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Responses of an endangered brown bear population to climate change based on predictable food resource and shelter alterations

AuthorsPenteriani, Vincenzo ; Zarzo-Arias, Alejandra; Novo-Fernández, Alís; Bombieri, Giulia; López-Sánchez, Carlos A.
KeywordsBrown bear, Climate change, Forested landscapes, Geographic range, Endangered populations, Trophic resources, Shelter, Ursus arctos
Issue Date2019
PublisherBlackwell Publishing
CitationGlobal Change Biology 25: 1133- 1151 (2019)
AbstractThe survival of an increasing number of species is threatened by climate change: 20%–30% of plants and animals seem to be at risk of range shift or extinction if global warming reaches levels projected to occur by the end of this century. Plant range shifts may determine whether animal species that rely on plant availability for food and shelter will be affected by new patterns of plant occupancy and availability. Brown bears in temperate forested habitats mostly forage on plants and it may be expected that climate change will affect the viability of the endangered populations of southern Europe. Here, we assess the potential impact of climate change on seven plants that represent the main food resources and shelter for the endangered population of brown bears in the Cantabrian Mountains (Spain). Our simulations suggest that the geographic range of these plants might be altered under future climate warming, with most bear resources reducing their range. As a consequence, this brown bear population is expected to decline drastically in the next 50 years. Range shifts of brown bear are also expected to displace individuals from mountainous areas towards more humanized ones, where we can expect an increase in conflicts and bear mortality rates. Additional negative effects might include: (a) a tendency to a more carnivorous diet, which would increase conflicts with cattle farmers; (b) limited fat storage before hibernation due to the reduction of oak forests; (c) increased intraspecific competition with other acorn consumers, that is, wild ungulates and free-ranging livestock; and (d) larger displacements between seasons to find main trophic resources. The magnitude of the changes projected by our models emphasizes that conservation practices focused only on bears may not be appropriate and thus we need more dynamic conservation planning aimed at reducing the impact of climate change in forested landscapes.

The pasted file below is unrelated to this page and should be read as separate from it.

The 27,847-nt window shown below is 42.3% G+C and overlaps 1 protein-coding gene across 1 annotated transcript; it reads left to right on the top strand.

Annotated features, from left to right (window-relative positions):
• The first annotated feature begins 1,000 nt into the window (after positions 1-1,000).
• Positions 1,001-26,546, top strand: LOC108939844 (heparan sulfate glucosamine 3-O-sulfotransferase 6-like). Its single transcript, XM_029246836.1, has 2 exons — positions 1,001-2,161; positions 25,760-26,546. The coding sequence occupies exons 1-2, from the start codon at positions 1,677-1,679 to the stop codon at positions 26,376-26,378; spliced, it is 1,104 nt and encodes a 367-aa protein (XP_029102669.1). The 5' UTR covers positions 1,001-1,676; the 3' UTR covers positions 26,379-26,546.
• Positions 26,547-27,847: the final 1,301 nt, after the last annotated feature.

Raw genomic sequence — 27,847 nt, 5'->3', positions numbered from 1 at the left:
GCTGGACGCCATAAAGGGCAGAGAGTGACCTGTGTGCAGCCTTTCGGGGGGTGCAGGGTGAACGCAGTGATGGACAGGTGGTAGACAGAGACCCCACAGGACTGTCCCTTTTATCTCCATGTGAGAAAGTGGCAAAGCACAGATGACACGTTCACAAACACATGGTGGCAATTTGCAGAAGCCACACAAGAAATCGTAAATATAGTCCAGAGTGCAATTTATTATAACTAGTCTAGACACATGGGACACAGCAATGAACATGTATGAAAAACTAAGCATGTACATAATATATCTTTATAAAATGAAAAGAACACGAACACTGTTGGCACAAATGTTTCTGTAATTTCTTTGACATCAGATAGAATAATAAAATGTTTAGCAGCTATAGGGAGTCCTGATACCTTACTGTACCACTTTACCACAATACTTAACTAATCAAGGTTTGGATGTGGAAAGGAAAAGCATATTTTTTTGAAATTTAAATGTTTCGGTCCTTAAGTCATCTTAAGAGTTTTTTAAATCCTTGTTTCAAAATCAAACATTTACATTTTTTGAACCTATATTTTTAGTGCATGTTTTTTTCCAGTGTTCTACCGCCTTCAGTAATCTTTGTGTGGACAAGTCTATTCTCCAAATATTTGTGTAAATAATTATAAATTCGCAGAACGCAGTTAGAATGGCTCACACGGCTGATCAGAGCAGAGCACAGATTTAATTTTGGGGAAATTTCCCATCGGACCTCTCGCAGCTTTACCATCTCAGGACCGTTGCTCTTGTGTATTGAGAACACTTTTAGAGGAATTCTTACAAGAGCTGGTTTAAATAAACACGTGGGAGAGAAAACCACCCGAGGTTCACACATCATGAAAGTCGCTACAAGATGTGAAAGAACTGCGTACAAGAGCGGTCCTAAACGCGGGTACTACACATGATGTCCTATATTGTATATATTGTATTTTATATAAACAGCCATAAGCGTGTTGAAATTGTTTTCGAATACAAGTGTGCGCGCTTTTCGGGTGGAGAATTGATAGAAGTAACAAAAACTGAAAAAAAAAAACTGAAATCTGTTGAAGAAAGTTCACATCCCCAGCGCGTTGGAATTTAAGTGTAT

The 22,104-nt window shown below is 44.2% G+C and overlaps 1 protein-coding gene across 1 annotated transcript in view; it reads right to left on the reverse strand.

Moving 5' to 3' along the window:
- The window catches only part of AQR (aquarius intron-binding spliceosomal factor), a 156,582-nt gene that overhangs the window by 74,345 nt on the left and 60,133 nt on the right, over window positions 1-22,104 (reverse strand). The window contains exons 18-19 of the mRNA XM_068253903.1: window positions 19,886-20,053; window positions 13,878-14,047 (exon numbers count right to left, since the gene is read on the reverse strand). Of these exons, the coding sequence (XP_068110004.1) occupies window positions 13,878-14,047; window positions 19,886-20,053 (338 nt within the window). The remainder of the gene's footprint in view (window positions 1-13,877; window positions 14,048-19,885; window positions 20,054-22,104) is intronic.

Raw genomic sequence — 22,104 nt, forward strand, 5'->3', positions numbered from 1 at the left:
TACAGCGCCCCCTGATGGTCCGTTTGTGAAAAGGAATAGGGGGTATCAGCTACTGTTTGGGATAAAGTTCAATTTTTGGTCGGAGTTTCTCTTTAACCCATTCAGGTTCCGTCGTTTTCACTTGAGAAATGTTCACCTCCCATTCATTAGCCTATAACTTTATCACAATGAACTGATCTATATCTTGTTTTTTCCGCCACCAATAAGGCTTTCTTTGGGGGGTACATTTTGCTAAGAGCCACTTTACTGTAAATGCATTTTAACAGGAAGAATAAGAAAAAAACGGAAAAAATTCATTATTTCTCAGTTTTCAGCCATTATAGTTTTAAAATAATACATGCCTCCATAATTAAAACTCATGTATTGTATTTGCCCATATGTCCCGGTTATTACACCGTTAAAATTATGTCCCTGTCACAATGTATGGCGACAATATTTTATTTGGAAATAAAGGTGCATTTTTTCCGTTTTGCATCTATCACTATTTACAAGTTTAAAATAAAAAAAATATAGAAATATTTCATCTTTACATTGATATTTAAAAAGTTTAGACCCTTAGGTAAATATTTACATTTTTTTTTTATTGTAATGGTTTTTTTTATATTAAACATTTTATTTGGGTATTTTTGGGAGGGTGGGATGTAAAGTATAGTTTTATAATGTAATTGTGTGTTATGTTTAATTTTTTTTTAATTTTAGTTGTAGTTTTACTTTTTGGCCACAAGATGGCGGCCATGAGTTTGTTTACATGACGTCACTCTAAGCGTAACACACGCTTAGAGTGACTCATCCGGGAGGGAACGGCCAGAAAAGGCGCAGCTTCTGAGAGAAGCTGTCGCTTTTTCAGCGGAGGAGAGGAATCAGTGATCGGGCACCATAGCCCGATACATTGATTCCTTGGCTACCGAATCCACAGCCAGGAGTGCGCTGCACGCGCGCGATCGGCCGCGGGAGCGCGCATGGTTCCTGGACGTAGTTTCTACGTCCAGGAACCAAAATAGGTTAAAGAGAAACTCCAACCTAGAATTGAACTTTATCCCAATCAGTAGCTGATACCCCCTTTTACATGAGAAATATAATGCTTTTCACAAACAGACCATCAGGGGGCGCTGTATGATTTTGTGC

Publisher version (URL)http://dx.doi.org/10.1111/gcb.14564
Identifiersdoi: 10.1111/gcb.14564
issn: 1365-2486
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